The earlier decision supports arguments by EBMUD special counsel Thomas Lippe that CDF's review of timber harvest plans in the Mokelumne Basin inadequately evaluates the watershed impacts of logging. EBMUD has been particularly concerned by the greatly accelerated harvest rate pursued by Georgia Pacific in recent years.
 Georgia Pacific owns 121,000 acres in El Dorado, Calaveras and Amador Counties. About 81,000 acres are within the Mokelumne River Watershed Basin that serves EBMUD, comprising about 25 percent of that watershed.
 Beginning about five years ago, timber harvesting in the Mokelumne Basin was greatly accelerated to several times the rate the district believes is required to ensure sustainable forestry. (Sustainable forestry is the amount of harvesting that can be continually accomplished with the forest regenerating.)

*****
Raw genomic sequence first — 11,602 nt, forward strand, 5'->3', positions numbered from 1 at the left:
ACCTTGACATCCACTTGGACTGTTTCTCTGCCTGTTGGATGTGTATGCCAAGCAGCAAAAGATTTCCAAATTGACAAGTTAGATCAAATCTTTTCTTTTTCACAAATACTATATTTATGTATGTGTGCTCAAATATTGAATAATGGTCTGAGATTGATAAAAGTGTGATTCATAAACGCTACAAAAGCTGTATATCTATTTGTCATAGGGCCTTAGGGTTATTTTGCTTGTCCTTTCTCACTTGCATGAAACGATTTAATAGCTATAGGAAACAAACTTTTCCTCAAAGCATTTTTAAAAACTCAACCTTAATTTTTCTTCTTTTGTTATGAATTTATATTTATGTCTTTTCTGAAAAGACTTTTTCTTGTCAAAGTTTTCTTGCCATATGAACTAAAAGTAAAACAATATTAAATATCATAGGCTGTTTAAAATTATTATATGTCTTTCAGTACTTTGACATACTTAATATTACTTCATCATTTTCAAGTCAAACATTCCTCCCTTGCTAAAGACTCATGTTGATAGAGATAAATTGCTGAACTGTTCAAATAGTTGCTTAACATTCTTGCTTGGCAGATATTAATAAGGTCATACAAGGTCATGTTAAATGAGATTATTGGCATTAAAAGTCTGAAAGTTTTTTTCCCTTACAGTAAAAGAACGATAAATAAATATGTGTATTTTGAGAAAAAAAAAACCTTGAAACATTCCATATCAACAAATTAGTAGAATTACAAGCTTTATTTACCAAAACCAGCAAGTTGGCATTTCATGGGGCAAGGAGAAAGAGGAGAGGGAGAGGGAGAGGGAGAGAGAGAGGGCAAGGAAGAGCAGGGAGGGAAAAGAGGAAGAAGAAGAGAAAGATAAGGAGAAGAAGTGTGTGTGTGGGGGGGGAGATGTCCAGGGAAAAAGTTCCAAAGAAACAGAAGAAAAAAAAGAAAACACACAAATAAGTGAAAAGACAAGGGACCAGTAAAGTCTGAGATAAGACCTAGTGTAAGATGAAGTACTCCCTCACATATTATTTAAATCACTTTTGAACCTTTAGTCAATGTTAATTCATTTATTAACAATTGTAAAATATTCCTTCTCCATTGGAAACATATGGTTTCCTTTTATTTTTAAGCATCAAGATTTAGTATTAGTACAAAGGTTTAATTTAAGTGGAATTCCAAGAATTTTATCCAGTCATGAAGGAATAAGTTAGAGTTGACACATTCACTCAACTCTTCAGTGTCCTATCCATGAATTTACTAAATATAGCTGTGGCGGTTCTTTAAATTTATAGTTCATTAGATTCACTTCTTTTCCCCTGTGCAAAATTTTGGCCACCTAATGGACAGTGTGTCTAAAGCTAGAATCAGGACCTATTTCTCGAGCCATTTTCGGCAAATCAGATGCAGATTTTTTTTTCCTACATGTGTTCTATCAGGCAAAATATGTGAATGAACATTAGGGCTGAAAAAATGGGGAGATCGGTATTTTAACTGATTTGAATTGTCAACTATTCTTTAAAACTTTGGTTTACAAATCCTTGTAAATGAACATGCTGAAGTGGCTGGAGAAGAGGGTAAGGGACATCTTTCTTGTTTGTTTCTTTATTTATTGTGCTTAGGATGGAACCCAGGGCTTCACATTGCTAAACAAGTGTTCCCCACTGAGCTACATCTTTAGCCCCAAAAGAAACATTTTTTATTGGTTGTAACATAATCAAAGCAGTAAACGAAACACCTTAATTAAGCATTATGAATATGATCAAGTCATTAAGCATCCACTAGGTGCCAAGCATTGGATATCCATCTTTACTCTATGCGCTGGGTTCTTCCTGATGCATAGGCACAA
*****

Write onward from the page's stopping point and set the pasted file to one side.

Director Andrew Cohen noted that although Georgia Pacific has reduced its harvest rate and the state has improved its review of timber harvest plans since EBMUD's lawsuits were filed, the basic issues have still not been addressed. "State law requires the Department of Forestry to assess cumulative impacts," said Cohen. "Since purchasing this land, Georgia Pacific has increased the rate of logging to four or five times the sustainable yield. If the Department of Forestry can't find cumulative impacts here, then it's not doing its job."
 Despite extensive EBMUD documentation describing cumulative impacts and requesting plan denials, the Department of Forestry approved 21 timber harvest plans in the Mokelumne Basin in 1991, encompassing 12,432 acres and 18 plans in 1992 encompassing 8,240 acres.
 -0- 2/1/93
 /CONTACT: Gayle Montgomery of EBMUD, 510-287-0141 or home, 510-689-2327/